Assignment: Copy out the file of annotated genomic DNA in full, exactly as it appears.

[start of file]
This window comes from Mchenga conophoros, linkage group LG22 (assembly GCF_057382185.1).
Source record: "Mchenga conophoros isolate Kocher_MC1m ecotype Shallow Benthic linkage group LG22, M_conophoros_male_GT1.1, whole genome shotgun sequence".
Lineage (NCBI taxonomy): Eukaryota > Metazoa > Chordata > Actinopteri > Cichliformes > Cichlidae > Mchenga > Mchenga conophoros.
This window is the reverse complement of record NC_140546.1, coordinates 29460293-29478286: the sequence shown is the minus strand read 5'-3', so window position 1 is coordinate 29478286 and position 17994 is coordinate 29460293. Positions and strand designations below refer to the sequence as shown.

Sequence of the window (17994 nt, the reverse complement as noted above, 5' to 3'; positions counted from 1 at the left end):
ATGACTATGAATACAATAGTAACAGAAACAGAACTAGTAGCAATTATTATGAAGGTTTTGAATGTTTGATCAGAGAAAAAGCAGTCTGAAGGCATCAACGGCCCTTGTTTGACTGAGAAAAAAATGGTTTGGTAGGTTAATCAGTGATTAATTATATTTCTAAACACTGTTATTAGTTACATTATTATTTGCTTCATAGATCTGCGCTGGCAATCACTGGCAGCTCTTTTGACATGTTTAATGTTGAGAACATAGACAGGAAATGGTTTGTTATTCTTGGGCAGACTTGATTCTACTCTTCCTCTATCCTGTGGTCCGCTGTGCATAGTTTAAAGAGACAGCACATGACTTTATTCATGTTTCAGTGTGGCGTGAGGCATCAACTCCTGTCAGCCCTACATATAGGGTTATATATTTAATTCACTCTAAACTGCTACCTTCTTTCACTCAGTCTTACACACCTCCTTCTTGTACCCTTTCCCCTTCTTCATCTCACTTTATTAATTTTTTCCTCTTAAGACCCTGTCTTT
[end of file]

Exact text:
This window comes from Mchenga conophoros, linkage group LG22 (assembly GCF_057382185.1).
Source record: "Mchenga conophoros isolate Kocher_MC1m ecotype Shallow Benthic linkage group LG22, M_conophoros_male_GT1.1, whole genome shotgun sequence".
Lineage (NCBI taxonomy): Eukaryota > Metazoa > Chordata > Actinopteri > Cichliformes > Cichlidae > Mchenga > Mchenga conophoros.
This window is the reverse complement of record NC_140546.1, coordinates 29460293-29478286: the sequence shown is the minus strand read 5'-3', so window position 1 is coordinate 29478286 and position 17994 is coordinate 29460293. Positions and strand designations below refer to the sequence as shown.

Sequence of the window (17994 nt, the reverse complement as noted above, 5' to 3'; positions counted from 1 at the left end):
ATGACTATGAATACAATAGTAACAGAAACAGAACTAGTAGCAATTATTATGAAGGTTTTGAATGTTTGATCAGAGAAAAAGCAGTCTGAAGGCATCAACGGCCCTTGTTTGACTGAGAAAAAAATGGTTTGGTAGGTTAATCAGTGATTAATTATATTTCTAAACACTGTTATTAGTTACATTATTATTTGCTTCATAGATCTGCGCTGGCAATCACTGGCAGCTCTTTTGACATGTTTAATGTTGAGAACATAGACAGGAAATGGTTTGTTATTCTTGGGCAGACTTGATTCTACTCTTCCTCTATCCTGTGGTCCGCTGTGCATAGTTTAAAGAGACAGCACATGACTTTATTCATGTTTCAGTGTGGCGTGAGGCATCAACTCCTGTCAGCCCTACATATAGGGTTATATATTTAATTCACTCTAAACTGCTACCTTCTTTCACTCAGTCTTACACACCTCCTTCTTGTACCCTTTCCCCTTCTTCATCTCACTTTATTAATTTTTTCCTCTTAAGACCCTGTCTTT